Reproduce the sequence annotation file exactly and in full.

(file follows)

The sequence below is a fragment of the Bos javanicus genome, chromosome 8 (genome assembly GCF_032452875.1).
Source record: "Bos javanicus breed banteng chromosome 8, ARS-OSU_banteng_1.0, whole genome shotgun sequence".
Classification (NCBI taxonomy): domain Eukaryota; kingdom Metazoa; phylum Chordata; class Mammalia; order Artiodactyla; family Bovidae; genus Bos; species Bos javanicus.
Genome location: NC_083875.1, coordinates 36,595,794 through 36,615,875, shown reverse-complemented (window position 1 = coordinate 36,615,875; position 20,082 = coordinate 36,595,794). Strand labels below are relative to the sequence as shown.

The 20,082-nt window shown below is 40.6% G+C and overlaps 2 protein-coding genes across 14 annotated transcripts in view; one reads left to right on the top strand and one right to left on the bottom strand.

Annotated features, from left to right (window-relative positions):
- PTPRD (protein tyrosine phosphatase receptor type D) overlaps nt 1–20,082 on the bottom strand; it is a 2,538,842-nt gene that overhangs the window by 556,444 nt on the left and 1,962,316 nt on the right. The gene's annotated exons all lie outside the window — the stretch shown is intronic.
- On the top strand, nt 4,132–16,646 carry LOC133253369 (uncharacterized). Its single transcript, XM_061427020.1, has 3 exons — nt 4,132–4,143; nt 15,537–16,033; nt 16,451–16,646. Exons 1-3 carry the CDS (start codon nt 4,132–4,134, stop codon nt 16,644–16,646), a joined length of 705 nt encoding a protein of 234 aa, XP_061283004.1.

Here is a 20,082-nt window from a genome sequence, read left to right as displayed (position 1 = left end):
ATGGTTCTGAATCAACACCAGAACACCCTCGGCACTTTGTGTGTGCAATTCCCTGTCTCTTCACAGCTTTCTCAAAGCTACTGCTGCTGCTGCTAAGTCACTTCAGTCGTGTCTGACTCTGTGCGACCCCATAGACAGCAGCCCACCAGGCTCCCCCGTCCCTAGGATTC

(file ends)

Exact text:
The sequence below is a fragment of the Bos javanicus genome, chromosome 8 (genome assembly GCF_032452875.1).
Source record: "Bos javanicus breed banteng chromosome 8, ARS-OSU_banteng_1.0, whole genome shotgun sequence".
Classification (NCBI taxonomy): domain Eukaryota; kingdom Metazoa; phylum Chordata; class Mammalia; order Artiodactyla; family Bovidae; genus Bos; species Bos javanicus.
Genome location: NC_083875.1, coordinates 36,595,794 through 36,615,875, shown reverse-complemented (window position 1 = coordinate 36,615,875; position 20,082 = coordinate 36,595,794). Strand labels below are relative to the sequence as shown.

The 20,082-nt window shown below is 40.6% G+C and overlaps 2 protein-coding genes across 14 annotated transcripts in view; one reads left to right on the top strand and one right to left on the bottom strand.

Annotated features, from left to right (window-relative positions):
- PTPRD (protein tyrosine phosphatase receptor type D) overlaps nt 1–20,082 on the bottom strand; it is a 2,538,842-nt gene that overhangs the window by 556,444 nt on the left and 1,962,316 nt on the right. The gene's annotated exons all lie outside the window — the stretch shown is intronic.
- On the top strand, nt 4,132–16,646 carry LOC133253369 (uncharacterized). Its single transcript, XM_061427020.1, has 3 exons — nt 4,132–4,143; nt 15,537–16,033; nt 16,451–16,646. Exons 1-3 carry the CDS (start codon nt 4,132–4,134, stop codon nt 16,644–16,646), a joined length of 705 nt encoding a protein of 234 aa, XP_061283004.1.

Here is a 20,082-nt window from a genome sequence, read left to right as displayed (position 1 = left end):
ATGGTTCTGAATCAACACCAGAACACCCTCGGCACTTTGTGTGTGCAATTCCCTGTCTCTTCACAGCTTTCTCAAAGCTACTGCTGCTGCTGCTAAGTCACTTCAGTCGTGTCTGACTCTGTGCGACCCCATAGACAGCAGCCCACCAGGCTCCCCCGTCCCTAGGATTC